Some days I have a hard time finding the balance between eating healthy and eating yummy. Not that there isn’t plenty of enjoyable healthy foods that I regularly partake of. It’s just that triple fudgy brownies and biscuits with gravy tend to fall exclusively into the second category, and I want those too. It can get complicated. For instance, chicken is a healthy food, but what if I want mine with a pile of fluffy dumplings swimming in creamy gravy or fried all golden brown and crispy, and the truth is I don’t really like boneless skinless chicken, which obviously contains far less fat and calories but also delivers far less flavor and a rubbery texture.
I have read several books on nutrition and the relationship between food and maintaining health or the lack thereof. Who wouldn’t choose the option of a vibrant healthy old age compared to turning into a decrepit wreck? Obviously I would prefer the former, but I would also prefer a hot fudge sundae when I’m not in the mood for Swiss chard. So I find myself wondering how often I can ease up a bit and how much yummy vittles can I ingest? Do I need to eat a bushel of kale to earn half a chocolate chip cookie? What about the days when you just throw caution to the wind and eat pancakes for breakfast, pizza with a shake for lunch and meat and potatoes for dinner? Can I expect to keel over one day as I enjoy that last forkful of key lime pie? I want to be able to relax a bit without turning my body into a magnet for diabetes, cancer and morbid obesity. I also don’t want regard my dinner with fear, yet the correlation between what we put into our mouth and how soon they put us into the ground seems irrefutable (unless you count the people who live to be 100 and insist they smoke cigars and chug a lug moonshine, but they are probably aliens.)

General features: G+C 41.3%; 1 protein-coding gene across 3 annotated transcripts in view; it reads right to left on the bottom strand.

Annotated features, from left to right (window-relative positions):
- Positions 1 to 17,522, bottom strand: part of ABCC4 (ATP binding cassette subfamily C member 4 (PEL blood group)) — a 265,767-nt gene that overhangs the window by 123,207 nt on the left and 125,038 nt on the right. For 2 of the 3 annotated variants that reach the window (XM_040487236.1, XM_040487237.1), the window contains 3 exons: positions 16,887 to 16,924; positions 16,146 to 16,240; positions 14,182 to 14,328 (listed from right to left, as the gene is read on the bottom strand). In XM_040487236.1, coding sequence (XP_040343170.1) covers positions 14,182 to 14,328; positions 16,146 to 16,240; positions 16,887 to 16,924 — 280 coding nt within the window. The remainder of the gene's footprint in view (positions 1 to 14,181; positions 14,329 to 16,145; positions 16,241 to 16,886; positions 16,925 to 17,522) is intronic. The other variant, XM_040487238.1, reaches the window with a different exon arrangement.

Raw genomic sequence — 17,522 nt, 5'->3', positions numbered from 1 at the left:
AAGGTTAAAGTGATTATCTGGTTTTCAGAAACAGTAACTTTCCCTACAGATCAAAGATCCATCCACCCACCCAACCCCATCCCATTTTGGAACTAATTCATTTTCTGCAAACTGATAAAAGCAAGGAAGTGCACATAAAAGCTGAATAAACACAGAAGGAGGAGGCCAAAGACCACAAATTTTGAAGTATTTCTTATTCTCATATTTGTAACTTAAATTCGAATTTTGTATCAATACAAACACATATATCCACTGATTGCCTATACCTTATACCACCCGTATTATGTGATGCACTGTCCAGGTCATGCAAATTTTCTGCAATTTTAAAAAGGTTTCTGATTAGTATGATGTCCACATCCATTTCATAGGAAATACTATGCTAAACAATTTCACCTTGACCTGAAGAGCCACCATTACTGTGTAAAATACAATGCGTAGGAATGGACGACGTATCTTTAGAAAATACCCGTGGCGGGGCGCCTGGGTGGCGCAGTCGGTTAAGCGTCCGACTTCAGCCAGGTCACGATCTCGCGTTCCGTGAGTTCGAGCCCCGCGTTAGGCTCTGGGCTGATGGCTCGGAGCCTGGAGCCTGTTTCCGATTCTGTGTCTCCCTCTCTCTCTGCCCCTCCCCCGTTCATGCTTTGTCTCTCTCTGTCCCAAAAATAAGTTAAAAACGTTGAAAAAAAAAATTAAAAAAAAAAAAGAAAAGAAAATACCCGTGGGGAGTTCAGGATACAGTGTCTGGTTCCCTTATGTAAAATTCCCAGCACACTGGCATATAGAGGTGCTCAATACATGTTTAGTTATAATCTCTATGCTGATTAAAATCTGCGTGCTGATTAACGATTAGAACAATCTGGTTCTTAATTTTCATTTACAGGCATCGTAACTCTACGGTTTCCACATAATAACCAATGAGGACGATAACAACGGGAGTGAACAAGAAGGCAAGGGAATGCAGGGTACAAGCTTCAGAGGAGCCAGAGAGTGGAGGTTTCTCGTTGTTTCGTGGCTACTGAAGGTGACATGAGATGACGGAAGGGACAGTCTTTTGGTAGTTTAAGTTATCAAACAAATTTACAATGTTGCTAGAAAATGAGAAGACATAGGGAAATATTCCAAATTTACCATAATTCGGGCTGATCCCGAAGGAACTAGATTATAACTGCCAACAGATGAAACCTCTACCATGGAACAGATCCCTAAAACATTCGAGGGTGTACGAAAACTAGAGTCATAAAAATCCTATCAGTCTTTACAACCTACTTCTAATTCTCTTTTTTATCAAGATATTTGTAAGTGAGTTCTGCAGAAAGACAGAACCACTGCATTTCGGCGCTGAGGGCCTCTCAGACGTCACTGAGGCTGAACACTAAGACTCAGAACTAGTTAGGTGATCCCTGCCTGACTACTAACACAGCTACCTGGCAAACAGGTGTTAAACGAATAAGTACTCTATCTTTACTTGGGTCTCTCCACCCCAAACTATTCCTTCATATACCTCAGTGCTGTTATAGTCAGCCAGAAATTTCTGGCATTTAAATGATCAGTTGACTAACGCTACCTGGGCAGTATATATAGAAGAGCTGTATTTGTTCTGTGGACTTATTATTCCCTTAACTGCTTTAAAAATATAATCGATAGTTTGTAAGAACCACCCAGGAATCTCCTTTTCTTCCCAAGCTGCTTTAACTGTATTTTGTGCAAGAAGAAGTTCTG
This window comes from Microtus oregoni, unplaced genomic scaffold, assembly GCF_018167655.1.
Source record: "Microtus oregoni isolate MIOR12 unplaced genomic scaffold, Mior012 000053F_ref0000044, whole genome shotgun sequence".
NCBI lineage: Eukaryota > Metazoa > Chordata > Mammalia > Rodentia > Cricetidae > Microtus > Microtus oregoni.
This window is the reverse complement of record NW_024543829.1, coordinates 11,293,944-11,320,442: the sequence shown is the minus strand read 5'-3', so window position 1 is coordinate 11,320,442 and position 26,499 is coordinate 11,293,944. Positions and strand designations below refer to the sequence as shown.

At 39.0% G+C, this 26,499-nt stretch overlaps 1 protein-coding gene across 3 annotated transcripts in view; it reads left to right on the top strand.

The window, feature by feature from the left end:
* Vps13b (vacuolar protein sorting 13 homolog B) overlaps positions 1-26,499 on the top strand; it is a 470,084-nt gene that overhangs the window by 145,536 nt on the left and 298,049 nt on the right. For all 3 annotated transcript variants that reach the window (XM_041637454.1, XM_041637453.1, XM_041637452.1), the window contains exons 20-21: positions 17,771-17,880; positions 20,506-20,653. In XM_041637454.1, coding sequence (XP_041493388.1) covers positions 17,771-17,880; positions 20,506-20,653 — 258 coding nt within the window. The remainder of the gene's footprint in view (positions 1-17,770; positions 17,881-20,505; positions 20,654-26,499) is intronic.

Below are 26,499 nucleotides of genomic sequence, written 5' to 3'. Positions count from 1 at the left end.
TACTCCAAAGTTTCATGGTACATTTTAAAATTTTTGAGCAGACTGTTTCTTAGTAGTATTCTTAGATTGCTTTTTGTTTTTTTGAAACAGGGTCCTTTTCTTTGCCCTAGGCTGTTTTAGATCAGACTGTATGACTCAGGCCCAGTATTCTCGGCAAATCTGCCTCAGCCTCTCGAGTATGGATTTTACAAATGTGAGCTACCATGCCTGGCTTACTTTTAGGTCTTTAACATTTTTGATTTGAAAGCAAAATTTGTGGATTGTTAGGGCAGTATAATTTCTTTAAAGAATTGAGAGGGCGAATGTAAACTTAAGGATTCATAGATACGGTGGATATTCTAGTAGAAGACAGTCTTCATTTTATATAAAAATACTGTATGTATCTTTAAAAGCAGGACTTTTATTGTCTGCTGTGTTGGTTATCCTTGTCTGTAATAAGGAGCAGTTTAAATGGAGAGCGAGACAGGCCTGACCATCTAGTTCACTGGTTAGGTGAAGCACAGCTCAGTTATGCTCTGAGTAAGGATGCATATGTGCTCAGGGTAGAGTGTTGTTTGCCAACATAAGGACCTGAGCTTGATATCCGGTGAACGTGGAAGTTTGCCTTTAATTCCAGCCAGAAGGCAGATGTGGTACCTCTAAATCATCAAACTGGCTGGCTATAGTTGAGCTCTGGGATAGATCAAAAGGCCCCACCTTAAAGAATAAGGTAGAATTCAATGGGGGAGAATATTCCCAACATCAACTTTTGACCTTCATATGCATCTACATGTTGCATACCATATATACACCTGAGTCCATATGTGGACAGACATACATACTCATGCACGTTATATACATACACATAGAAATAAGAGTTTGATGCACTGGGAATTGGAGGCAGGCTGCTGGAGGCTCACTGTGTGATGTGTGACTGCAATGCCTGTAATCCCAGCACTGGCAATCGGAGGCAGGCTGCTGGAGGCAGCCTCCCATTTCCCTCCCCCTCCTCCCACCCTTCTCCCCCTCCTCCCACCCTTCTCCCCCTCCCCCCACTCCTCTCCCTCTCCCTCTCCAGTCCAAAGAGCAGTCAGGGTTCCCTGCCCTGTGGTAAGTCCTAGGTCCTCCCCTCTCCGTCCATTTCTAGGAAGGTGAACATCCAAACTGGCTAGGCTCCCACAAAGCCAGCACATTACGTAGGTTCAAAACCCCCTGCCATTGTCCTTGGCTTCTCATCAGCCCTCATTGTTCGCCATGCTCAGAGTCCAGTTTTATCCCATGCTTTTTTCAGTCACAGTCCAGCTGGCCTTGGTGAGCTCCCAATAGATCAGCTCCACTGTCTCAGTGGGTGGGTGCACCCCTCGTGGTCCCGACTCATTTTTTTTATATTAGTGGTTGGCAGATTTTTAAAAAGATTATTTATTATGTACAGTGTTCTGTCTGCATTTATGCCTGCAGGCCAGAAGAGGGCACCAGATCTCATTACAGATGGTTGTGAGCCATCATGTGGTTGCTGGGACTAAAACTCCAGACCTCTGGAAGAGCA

So the question I am asking myself is “What is my food philosophy?” Am I eating to live or living to eat. Eating to live sounds completely boring. It’s akin to a vehicle requiring fuel so it can move. I’m sure the car gets no pleasure out of being filled with gas. It’s nothing more than a necessity, but I definitely do get pleasure from a mound of garlic mashed potatoes (hey, the garlic is healthy for sure, even though white potatoes used to make them tend to take a beating).
I guess I will just continue to use extra virgin olive oil and try to eat more fruits and veggies, but not freak out over chicken fried steak. The Word of God reminds us that these bodies are mortal and that bodily exercise profitith little when compared to feeding our souls with the bread of life. Now that’s what I call comfort food!